31 Jan 2017

Winter shipping

By Gerard Huissen
In ancient times there was hardly shipping during the winter. Therefore the activity in the various maritime ports during that time was also very low.

Relief on a sarcophagus1.

L. Casson scribes in his book Ships and Seamanship in the Ancient World2: ' All normal activities took place during the summer and a few weeks before and after; at other times the Straits were nearly deserted and ports held a winter sleep in anticipation of the approaching spring.'
The official shipping stopped almost completely from late October to early April. In his work ‘Epitome Institutionum Rei Militaris (4.39) ', about classical military operations, Vegetius, a writer from the second half of the fourth century AD writes:: "A die VI Kal. Junias usque in arcturi ortum, id est in diem VIII decimum Kal. Octobres, secura navigatio creditur... post hoc tempus usque in tertium idus Novembres incerta navigatio est... ex die... tertio idus Novembres usque in diem sextum idus Martias maria clauduntur".

There were of course many reasons why they almost exclusively sailed during the summer months. The climate in the Mediterranean in those months is sunny and stable with a fairly constant wind direction. Thereby in that season one could also estimate the travel duration which was important for the transport by sea of e.g. perishable goods such as grain.
Navigation at night was also usually possible in those seasons by the often clear skies.

Of course there were exceptions. Ship personnel who, for the sake of own merchandise, still sailed out of season. Vegetius (EP. Rei mil. 4.39) speaks of privatarum mercium audacia4 and Pliny (NAT. Hist. II, 125) calls it greed (avaritia). There was indeed cargo offered in the winter months. Especially when there was scarcity, the prices rose and many skipper could not resist the temptation.

Grain measurers (part of a mosaic floor at Ostia)

This also applied to the societates, Associations of owners of one or more ships. They financed the trip themselves and could partly decide when to sail.
Sometimes also emperors organized extra transports by food scarcity during the winter. In 51 AD, when there was only food left from the summer for another fifteen days, the emperor Claudius gave the order, under pressure from his people, to bring in new supply5. This transport reached the port because ‘the gods were kind and the winter was mild (modestia hiemis), as formulates Tacitus (Ann. 12.43).
It is assumed that most ships that are now on the seabed are perishing during the winter-months6.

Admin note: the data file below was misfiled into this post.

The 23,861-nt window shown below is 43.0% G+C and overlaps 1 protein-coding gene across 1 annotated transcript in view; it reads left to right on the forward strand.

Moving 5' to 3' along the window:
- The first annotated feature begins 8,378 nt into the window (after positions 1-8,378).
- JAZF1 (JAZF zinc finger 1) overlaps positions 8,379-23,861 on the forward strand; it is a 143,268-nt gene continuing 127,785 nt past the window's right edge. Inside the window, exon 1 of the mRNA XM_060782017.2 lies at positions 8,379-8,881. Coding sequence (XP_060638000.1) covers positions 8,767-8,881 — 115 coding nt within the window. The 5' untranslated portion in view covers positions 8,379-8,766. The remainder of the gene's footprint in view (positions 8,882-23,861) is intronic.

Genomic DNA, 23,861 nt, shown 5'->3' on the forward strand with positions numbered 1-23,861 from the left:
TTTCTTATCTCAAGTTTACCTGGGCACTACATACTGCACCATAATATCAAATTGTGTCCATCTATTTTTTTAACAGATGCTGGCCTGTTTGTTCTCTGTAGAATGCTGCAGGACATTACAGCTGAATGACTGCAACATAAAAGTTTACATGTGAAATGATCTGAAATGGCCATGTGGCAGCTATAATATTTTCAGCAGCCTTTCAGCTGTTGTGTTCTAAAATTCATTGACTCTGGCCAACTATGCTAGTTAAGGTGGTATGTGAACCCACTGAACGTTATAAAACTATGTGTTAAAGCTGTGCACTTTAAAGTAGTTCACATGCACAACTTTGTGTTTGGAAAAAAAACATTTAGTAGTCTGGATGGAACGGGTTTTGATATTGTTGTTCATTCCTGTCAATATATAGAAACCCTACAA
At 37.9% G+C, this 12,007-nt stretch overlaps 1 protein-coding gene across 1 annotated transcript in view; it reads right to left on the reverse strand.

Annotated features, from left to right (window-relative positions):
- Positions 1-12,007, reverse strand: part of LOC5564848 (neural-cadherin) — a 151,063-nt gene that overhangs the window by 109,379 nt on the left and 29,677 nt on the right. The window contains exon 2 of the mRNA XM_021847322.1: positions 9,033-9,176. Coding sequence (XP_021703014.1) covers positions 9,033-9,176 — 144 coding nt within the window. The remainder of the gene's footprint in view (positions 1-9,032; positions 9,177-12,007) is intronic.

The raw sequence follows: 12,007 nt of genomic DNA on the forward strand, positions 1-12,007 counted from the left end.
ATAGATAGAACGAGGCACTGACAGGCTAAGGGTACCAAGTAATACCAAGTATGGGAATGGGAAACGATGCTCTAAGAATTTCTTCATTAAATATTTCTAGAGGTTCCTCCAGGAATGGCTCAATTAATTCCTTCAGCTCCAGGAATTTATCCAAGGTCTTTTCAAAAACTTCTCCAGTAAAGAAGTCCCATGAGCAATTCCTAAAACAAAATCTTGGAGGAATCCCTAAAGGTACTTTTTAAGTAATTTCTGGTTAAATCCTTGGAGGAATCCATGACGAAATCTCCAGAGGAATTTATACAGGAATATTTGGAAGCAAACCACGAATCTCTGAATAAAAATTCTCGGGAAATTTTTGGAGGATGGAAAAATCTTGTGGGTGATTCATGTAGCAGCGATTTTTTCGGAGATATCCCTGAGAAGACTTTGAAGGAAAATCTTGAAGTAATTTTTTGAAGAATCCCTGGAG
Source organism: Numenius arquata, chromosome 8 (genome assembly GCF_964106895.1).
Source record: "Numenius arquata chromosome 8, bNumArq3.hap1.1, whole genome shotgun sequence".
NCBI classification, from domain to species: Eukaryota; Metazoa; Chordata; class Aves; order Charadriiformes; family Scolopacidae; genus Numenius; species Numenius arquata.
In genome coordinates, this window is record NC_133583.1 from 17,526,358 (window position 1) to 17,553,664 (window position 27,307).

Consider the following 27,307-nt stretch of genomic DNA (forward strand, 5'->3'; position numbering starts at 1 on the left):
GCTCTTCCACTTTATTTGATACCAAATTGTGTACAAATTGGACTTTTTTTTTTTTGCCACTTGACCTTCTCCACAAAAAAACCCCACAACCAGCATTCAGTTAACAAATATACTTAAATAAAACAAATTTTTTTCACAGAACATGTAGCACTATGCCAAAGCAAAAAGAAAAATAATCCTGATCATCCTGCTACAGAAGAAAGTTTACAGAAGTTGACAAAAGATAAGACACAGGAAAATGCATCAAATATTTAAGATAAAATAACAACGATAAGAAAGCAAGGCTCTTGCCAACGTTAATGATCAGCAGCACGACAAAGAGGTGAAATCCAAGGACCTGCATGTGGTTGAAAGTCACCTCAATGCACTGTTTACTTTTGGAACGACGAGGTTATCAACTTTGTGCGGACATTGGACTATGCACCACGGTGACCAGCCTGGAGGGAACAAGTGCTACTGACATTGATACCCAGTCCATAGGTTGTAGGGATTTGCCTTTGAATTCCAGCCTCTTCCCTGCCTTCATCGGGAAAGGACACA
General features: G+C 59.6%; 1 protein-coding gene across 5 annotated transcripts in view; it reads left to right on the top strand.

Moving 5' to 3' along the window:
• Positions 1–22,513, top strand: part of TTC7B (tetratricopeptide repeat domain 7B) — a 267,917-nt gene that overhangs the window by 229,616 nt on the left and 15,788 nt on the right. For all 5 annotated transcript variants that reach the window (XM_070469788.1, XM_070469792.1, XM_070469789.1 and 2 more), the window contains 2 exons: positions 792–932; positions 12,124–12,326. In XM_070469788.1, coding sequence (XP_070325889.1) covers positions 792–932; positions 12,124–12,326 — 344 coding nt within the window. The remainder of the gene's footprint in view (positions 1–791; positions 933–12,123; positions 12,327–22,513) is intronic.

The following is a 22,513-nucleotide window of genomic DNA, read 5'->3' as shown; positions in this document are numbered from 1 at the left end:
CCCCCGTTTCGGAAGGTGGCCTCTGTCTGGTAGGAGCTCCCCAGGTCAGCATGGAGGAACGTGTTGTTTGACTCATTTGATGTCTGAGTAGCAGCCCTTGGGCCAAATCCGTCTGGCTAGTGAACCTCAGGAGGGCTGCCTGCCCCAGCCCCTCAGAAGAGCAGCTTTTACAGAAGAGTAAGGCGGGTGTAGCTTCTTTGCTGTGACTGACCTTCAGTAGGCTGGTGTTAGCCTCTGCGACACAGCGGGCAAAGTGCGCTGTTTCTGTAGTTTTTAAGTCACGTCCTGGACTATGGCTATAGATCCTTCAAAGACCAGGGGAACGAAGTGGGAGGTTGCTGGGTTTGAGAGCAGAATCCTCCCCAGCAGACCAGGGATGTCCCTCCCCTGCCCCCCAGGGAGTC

Pliny provides us with some information about the various distances between the ports, the average speed of the ships and the duration of the voyage7

afstanden eng

These were probably the speeds and travel times for warships or slim ships. For the large sailing ships between Ostia and Alexandria, transporting grain for the Roman population, a period of 18-25 days was hold. If the same trip had to be made with adverse wind, it took up to 50 to 60 days because of the tacking.

In ancient times, shipping did not stood in very high regard. She was associated with people of low origin, foreigners and Freedmen. The elite was supposed to keep far away from this. In 219-218 BC a law came into force, the Lex Claudia, which Senators and their sons denied ownership of vessels with a deadweight capacity bigger than 300 amphorae (Liv. 21,53,4: quaestus omnis patribus indecorus visus8). Trading profit was a disgrace. Small traders were almost by definition humble (Cic. II Verr. 5,167: homines tenues, obscuro loco nati, navigant, adeunt ad ea loca quae numquam antea viderunt....9). Trade wholesale was seen less as a low profession (magna et copiosa (mercatura) non est admodum vituperanda10)

Ships were used not only for trade but also for military expeditions, for post, for the transport of official emissaries and couriers. Especially in later times they were also brought into action for tourism.

Sources:
F.J. Meijer "Mare Clausum Aut Mare Apertum" (Hermeneus jaargang 55),
R. Meiggs "Roman Ostia",

 


  • notes:
  • 1:  Museum für Antike Schifffahrt, Mainz
  • 2:  L. Casson; 'Ships and Seamanship in the Ancient World";Princeton University Press (1971)
  • 3:  Translation of Vegetius: • From the sixth day of the calendar of June till the rise of Arcturus, that’s the eighteenth from the calendar of October shipping will be considered as save. From that time on till the third of the idus (15e of the month) of November shiiping is unsure.From the third before the indus of November till the sixth before the idus of Marz the seas are closed.
  • 4:  Vegetius (Ep. Rei Mil. 4,39) Translation:" reckless private trade "
  • 5: Suetonius, Vita Claudii 18
  • 6:  See http://www.romanports.org/en/news/152-roman-wreck-cabrera.html
  • 7:  Plinius: Nat. Hist. 19,3-4
  • 8:  Livius 21.53.4 Translation: "All profit seemed unworthy of senators
  • 9:  Cicero II Verr. 5.167 Translation: "Poor men of humble birth sail across the seas to shores they have never seen before...."
  • 10:  Cicero 'de officiis lib'. Translation: Large (trade) wealth isn’t blameworthy at all.
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